GGIE-Exceptionally Rare Gem BU GGIE Award/Commemorative Medal for Participants #1314
This is like the highly collectible Olympic Games Participation/Participant Medals, which can be afforded (but they’re not cheap) as compared to the seldom obtainable actual Olympic gold, silver or bronze medals which rarely come to market and you’d better be prepared to write a five-figure check to get one. Awarded to a PARTICIPANT in the fair which is a bit tougher to identify than someone at the Olympics where we knew it was staff or athlete or perhaps volunteers.
Likewise this award was given to a limited number of individuals who were important to the progress of the 1939 Golden Gate International Exposition.
I saw (but did not own) one other example of this medal years ago. This example is gorgeously well preserved; it was very well struck and all of the minute detail is razor sharp and the Mint State and color are very exciting.
One side is the seal of the state seen on many different medals. Of all those I have seen this is most assuredly one of the finest strikes. I’ve never seen this kind of detail on the ships and various lines of detail; perhaps the actual die was more precise than others, not just the strike. Around the perimeter it reads not just “Golden Gate International Exposition” but also “California Commission.” The only visible flaw to the eye is a small dark spot at about 7-8:00.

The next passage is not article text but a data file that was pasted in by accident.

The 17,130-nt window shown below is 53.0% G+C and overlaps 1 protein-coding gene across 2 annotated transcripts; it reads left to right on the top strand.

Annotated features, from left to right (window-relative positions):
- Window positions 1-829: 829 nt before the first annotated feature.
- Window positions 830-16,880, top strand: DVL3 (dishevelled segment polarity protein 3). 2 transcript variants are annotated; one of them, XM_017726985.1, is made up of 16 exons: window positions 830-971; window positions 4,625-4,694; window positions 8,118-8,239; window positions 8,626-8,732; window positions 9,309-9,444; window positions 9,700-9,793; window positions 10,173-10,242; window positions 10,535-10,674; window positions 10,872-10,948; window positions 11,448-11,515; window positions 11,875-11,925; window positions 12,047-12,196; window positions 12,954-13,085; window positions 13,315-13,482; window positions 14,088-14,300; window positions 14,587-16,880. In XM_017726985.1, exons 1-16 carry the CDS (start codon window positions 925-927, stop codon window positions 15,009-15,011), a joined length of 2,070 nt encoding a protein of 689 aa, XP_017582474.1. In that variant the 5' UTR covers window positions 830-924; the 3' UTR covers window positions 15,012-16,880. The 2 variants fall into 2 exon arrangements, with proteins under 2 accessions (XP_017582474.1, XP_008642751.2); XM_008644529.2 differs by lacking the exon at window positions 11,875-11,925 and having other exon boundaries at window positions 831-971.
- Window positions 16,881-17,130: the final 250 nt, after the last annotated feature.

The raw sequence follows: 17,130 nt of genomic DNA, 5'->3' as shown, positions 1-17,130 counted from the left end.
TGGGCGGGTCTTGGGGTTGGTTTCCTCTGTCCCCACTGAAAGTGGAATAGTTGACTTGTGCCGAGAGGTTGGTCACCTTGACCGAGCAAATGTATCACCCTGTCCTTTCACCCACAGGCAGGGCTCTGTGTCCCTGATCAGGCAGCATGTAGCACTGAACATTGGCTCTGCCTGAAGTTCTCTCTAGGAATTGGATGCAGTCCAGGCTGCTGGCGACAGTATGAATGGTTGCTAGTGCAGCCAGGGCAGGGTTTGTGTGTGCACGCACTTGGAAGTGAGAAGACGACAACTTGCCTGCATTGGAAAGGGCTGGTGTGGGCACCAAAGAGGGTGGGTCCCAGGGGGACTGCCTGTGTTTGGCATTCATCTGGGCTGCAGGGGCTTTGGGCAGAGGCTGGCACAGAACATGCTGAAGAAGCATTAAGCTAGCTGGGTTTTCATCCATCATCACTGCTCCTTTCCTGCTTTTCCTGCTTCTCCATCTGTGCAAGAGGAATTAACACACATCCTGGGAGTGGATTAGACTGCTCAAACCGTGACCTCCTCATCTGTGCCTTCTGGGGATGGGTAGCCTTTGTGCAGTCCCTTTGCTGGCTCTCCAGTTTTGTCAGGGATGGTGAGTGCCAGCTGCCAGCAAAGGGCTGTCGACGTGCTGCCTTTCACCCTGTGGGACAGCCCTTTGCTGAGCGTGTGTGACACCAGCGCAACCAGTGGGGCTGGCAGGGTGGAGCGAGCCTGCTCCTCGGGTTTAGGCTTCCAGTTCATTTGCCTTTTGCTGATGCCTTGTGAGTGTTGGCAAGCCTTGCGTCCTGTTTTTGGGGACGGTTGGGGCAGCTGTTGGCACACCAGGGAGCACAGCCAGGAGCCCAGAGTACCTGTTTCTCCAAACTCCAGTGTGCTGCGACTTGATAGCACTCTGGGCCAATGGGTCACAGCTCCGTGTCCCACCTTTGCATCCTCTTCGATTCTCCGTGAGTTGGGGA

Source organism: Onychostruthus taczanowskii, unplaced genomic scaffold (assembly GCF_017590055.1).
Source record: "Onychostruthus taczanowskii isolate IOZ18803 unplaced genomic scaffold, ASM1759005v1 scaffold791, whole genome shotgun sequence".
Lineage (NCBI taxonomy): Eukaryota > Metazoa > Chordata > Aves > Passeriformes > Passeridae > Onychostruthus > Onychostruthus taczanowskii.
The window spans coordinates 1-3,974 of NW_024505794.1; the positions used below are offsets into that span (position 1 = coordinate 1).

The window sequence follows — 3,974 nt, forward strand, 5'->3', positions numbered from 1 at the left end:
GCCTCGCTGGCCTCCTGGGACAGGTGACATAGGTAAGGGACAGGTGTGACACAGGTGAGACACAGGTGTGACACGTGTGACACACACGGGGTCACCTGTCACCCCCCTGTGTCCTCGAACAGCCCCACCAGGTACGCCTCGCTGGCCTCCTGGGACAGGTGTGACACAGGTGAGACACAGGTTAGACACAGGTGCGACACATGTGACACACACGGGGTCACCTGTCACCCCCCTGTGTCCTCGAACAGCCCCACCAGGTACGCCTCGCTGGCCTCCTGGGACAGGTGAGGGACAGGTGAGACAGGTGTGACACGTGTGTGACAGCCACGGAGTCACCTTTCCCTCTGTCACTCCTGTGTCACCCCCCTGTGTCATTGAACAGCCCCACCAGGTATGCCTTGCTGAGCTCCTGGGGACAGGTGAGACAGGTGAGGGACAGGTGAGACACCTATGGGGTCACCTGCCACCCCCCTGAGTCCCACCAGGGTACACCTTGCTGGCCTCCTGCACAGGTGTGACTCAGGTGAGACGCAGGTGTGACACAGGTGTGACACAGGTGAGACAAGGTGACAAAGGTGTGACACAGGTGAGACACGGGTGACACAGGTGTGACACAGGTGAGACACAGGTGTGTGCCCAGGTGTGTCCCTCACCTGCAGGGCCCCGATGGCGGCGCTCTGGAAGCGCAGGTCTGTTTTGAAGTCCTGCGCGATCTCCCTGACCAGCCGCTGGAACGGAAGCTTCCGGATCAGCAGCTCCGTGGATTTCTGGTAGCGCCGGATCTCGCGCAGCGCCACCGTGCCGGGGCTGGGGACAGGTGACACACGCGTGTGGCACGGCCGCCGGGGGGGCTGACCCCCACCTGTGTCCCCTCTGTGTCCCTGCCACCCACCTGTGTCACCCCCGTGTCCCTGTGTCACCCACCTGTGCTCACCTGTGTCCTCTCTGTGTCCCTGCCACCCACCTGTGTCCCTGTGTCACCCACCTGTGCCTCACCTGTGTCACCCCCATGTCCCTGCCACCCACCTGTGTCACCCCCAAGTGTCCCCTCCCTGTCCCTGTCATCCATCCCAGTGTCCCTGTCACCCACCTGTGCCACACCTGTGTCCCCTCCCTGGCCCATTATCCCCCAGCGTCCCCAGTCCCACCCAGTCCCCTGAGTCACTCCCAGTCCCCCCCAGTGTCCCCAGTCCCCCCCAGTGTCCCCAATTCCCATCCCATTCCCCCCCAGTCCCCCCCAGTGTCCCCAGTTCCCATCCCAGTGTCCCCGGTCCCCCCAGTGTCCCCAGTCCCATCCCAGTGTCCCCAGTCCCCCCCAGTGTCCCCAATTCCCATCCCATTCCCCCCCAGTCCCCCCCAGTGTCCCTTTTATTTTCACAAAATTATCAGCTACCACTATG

The less interesting side (sorry Governor!) has the bust of the then governor of the state. Again, one of the favorite points of study in grading coins and medals featuring busts of people is the hair. Governor Olson’s hair is incredibly sharp and each strand looks razor cut. The most important bit of type on this medal runs around the perimeter of this side: “Participants Commemorative Medal from the State of California.” I have no idea how many may have been struck and presented but I do know they’re rarely if ever found. I suspect whenever one turns up it will be from a “Fresh” estate where the recipient’s family kept it safely tucked away for many years as was probably the origin of this one, as well.